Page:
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The Joys of the Past
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Sixth century Constantinople probably isn't the first place most people would think of for a mystery setting but Mary and I have found there are advantages to writing about a time and place which no longer exist, particularly when it comes to getting our facts right -- or at least not getting them demonstrably wrong.

The tourist who wants to chide us for claiming that the vendors next to the Baths of Zeuxippus make the best grilled fish in the city has been dead for several hundred years. And the little stand in Forum Constantine where everyone in the know buys their fish is now a single brick buried under seventeen feet of pavement and rubble, and it's not talking.

We don't have to worry about how quickly an ox cart can accelerate (not very) or field irate letters informing us that a Glockenspiel 9mm (or whatever....) does not have the stopping power to knock the wheel off a chariot at 100 paces (Our hero carries a concealed dagger.) Personally speaking, one of the delights of writing historical mysteries is being able to maintain my total ignorance of automobiles and firearms.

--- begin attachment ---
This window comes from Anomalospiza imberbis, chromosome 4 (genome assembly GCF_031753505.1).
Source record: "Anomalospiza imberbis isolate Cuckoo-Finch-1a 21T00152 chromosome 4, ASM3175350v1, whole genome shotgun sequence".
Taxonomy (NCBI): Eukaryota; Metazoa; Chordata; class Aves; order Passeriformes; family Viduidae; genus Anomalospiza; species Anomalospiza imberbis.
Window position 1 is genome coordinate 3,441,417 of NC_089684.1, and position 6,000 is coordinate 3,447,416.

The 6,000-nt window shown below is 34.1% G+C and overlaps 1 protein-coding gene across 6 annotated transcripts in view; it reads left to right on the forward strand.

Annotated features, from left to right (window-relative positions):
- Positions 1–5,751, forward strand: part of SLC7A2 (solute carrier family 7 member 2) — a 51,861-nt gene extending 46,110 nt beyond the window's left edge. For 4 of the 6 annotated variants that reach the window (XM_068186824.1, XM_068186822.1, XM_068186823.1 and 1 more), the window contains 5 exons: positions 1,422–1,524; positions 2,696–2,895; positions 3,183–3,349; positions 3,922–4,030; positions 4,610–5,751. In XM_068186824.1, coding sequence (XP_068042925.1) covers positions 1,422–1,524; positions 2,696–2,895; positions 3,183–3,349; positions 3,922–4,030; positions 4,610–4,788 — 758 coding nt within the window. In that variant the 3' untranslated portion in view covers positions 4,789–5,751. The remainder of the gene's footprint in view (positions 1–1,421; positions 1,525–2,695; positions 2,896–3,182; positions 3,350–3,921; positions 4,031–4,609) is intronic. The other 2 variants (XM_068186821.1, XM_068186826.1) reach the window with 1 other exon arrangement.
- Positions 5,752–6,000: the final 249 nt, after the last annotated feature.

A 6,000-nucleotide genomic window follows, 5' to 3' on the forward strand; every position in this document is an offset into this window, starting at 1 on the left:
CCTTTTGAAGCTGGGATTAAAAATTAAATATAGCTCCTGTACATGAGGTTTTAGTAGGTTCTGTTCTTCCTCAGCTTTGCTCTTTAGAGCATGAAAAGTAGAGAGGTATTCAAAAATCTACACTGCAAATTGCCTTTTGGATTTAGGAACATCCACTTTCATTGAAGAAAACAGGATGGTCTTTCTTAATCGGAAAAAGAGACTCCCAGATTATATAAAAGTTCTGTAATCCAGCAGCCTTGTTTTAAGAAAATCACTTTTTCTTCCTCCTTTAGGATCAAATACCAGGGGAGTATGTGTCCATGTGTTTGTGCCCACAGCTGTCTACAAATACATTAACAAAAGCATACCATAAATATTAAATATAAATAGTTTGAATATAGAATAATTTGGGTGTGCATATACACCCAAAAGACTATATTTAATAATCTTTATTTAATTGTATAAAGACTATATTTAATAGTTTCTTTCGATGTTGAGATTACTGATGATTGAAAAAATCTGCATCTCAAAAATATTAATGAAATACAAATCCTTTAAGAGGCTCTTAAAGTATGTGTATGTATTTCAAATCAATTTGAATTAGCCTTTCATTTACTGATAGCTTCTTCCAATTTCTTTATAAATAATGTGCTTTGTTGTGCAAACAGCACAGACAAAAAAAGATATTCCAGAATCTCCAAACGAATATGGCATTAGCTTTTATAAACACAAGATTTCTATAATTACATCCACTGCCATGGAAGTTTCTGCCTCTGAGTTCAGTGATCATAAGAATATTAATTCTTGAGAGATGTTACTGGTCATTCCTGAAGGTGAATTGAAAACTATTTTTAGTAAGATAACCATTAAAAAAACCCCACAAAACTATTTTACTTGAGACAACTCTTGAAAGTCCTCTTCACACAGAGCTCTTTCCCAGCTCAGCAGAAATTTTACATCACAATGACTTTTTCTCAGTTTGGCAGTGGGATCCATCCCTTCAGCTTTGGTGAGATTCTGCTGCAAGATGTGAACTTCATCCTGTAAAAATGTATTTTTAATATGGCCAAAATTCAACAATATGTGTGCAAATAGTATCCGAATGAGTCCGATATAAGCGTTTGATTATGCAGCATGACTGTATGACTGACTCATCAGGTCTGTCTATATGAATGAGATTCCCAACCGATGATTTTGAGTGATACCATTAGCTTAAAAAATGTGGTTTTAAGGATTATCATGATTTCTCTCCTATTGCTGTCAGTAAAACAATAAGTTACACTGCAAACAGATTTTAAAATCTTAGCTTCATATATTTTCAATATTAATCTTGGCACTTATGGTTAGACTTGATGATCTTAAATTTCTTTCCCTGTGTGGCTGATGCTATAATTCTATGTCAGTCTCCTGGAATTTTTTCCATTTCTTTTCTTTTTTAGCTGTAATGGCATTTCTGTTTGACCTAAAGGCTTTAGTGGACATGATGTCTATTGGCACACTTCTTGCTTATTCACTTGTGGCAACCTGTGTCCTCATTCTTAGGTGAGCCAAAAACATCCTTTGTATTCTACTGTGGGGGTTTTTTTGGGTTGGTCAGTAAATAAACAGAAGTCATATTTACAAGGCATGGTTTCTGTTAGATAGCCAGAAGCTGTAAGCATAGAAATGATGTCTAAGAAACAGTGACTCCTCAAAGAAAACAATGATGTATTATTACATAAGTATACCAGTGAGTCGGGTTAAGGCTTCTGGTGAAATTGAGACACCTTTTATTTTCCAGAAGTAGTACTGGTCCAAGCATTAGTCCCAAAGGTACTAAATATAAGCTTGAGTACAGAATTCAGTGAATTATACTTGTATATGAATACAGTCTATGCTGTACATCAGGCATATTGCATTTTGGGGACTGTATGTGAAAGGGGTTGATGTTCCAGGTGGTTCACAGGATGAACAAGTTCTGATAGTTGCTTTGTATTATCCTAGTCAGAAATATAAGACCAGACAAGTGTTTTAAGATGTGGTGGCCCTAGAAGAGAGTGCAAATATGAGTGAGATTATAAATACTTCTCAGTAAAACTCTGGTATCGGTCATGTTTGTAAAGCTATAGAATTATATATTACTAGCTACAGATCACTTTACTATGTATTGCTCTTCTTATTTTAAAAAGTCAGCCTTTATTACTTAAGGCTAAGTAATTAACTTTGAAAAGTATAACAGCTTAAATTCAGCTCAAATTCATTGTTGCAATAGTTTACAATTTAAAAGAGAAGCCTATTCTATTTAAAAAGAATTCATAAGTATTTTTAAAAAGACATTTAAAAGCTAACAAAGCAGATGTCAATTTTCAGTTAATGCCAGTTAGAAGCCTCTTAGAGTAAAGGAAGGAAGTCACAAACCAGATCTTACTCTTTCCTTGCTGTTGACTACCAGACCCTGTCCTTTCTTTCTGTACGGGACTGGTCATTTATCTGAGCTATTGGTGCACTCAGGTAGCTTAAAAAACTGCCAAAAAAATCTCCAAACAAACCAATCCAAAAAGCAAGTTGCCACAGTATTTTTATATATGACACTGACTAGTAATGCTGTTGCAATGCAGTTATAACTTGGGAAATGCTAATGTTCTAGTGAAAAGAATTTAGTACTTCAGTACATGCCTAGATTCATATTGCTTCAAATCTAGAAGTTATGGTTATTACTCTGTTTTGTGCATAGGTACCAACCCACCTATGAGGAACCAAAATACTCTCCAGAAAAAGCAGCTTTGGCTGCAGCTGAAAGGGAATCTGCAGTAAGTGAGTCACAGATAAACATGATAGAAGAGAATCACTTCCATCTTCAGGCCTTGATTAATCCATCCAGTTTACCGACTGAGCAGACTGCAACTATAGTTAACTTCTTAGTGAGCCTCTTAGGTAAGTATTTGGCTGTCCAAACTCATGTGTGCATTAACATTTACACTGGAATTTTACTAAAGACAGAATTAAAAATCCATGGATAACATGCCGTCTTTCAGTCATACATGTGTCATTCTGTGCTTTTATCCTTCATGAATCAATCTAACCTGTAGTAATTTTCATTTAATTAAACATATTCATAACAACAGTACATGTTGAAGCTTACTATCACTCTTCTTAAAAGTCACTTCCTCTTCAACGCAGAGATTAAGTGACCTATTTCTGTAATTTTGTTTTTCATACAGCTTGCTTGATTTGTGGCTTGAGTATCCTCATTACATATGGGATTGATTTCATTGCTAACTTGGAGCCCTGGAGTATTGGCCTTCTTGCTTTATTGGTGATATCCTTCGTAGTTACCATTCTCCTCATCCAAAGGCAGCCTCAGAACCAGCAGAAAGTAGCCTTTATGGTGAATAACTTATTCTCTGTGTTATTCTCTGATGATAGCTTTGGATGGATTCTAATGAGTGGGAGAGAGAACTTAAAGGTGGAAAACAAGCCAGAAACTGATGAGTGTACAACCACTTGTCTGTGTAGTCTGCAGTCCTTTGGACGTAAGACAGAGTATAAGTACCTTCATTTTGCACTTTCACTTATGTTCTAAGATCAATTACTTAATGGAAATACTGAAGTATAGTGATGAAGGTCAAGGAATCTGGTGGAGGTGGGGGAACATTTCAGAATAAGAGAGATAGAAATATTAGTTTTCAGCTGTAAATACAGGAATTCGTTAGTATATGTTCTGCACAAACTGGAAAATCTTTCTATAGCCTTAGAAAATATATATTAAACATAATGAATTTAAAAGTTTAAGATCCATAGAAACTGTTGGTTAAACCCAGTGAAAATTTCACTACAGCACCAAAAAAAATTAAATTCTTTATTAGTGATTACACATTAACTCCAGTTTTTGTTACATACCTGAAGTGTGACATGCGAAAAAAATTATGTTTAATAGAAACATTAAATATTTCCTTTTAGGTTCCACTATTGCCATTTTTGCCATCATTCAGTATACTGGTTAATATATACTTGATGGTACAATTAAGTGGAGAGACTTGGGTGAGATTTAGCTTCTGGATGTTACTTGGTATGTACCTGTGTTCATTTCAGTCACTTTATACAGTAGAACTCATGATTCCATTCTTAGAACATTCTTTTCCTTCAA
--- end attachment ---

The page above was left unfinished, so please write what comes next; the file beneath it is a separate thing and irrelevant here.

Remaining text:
Just as importantly we never need to fret that anyone will accuse our detective of being a pale copy of someone else's sleuth. Who else has written about the Lord Chamberlain to Emperor Justinian? John is unique. A well known official, hobnobbing easily with the aristocrats of an opulent court. Few realize he is a secret pagan, and a man tortured and driven by a black event in his past, who will don his cloak to stalk the city's dark alleys, meting out justice when necessary. Much to the distress of his loyal, elderly servant Peter. And the chagrin of his nemesis, the evil Empress Theodora, she with the red painted sickle for a smile.

Ah...okay...maybe I read too many Batman comics during my childhood. Ssshhhh. No one tell Mary.

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